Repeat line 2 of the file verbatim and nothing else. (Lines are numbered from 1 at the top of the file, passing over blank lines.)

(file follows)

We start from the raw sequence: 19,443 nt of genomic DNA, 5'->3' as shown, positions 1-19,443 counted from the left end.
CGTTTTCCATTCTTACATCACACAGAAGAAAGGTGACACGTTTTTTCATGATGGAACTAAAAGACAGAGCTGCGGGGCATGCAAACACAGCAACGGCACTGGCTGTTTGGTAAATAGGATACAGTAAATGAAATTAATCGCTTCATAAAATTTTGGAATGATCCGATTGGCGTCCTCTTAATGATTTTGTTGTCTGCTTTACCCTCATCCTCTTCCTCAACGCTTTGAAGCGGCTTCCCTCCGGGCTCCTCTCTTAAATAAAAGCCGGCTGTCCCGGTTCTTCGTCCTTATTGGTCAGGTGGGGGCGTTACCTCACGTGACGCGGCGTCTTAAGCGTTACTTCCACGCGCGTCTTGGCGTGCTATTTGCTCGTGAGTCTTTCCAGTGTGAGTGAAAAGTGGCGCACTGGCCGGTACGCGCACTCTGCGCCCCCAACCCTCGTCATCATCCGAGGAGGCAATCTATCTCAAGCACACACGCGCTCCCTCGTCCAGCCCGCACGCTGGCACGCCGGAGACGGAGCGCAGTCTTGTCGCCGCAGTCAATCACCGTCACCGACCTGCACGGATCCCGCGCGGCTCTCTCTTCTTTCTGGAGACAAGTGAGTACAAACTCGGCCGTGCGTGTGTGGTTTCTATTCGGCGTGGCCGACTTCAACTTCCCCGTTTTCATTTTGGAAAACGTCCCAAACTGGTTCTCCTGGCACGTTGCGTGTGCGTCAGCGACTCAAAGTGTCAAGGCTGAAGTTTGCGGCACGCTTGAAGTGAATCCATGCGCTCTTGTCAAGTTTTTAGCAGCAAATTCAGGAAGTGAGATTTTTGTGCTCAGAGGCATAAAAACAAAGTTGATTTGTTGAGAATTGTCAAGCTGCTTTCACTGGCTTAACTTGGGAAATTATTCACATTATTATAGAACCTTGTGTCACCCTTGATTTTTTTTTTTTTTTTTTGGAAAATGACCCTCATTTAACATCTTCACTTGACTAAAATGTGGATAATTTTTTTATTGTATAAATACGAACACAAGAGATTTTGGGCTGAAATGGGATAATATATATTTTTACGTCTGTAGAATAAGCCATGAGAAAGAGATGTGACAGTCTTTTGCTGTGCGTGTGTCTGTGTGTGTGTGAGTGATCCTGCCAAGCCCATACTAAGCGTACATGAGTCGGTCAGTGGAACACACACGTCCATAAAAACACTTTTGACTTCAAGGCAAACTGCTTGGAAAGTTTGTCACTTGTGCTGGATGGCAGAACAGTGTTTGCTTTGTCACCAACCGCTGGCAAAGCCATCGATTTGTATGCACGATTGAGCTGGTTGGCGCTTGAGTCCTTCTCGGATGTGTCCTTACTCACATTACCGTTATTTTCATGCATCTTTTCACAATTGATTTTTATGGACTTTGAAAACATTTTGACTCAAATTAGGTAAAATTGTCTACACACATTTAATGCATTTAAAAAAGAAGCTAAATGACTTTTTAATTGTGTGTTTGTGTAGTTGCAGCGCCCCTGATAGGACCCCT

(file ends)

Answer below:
CGTTTTCCATTCTTACATCACACAGAAGAAAGGTGACACGTTTTTTCATGATGGAACTAAAAGACAGAGCTGCGGGGCATGCAAACACAGCAACGGCACTGGCTGTTTGGTAAATAGGATACAGTAAATGAAATTAATCGCTTCATAAAATTTTGGAATGATCCGATTGGCGTCCTCTTAATGATTTTGTTGTCTGCTTTACCCTCATCCTCTTCCTCAACGCTTTGAAGCGGCTTCCCTCCGGGCTCCTCTCTTAAATAAAAGCCGGCTGTCCCGGTTCTTCGTCCTTATTGGTCAGGTGGGGGCGTTACCTCACGTGACGCGGCGTCTTAAGCGTTACTTCCACGCGCGTCTTGGCGTGCTATTTGCTCGTGAGTCTTTCCAGTGTGAGTGAAAAGTGGCGCACTGGCCGGTACGCGCACTCTGCGCCCCCAACCCTCGTCATCATCCGAGGAGGCAATCTATCTCAAGCACACACGCGCTCCCTCGTCCAGCCCGCACGCTGGCACGCCGGAGACGGAGCGCAGTCTTGTCGCCGCAGTCAATCACCGTCACCGACCTGCACGGATCCCGCGCGGCTCTCTCTTCTTTCTGGAGACAAGTGAGTACAAACTCGGCCGTGCGTGTGTGGTTTCTATTCGGCGTGGCCGACTTCAACTTCCCCGTTTTCATTTTGGAAAACGTCCCAAACTGGTTCTCCTGGCACGTTGCGTGTGCGTCAGCGACTCAAAGTGTCAAGGCTGAAGTTTGCGGCACGCTTGAAGTGAATCCATGCGCTCTTGTCAAGTTTTTAGCAGCAAATTCAGGAAGTGAGATTTTTGTGCTCAGAGGCATAAAAACAAAGTTGATTTGTTGAGAATTGTCAAGCTGCTTTCACTGGCTTAACTTGGGAAATTATTCACATTATTATAGAACCTTGTGTCACCCTTGATTTTTTTTTTTTTTTTTTGGAAAATGACCCTCATTTAACATCTTCACTTGACTAAAATGTGGATAATTTTTTTATTGTATAAATACGAACACAAGAGATTTTGGGCTGAAATGGGATAATATATATTTTTACGTCTGTAGAATAAGCCATGAGAAAGAGATGTGACAGTCTTTTGCTGTGCGTGTGTCTGTGTGTGTGTGAGTGATCCTGCCAAGCCCATACTAAGCGTACATGAGTCGGTCAGTGGAACACACACGTCCATAAAAACACTTTTGACTTCAAGGCAAACTGCTTGGAAAGTTTGTCACTTGTGCTGGATGGCAGAACAGTGTTTGCTTTGTCACCAACCGCTGGCAAAGCCATCGATTTGTATGCACGATTGAGCTGGTTGGCGCTTGAGTCCTTCTCGGATGTGTCCTTACTCACATTACCGTTATTTTCATGCATCTTTTCACAATTGATTTTTATGGACTTTGAAAACATTTTGACTCAAATTAGGTAAAATTGTCTACACACATTTAATGCATTTAAAAAAGAAGCTAAATGACTTTTTAATTGTGTGTTTGTGTAGTTGCAGCGCCCCTGATAGGACCCCT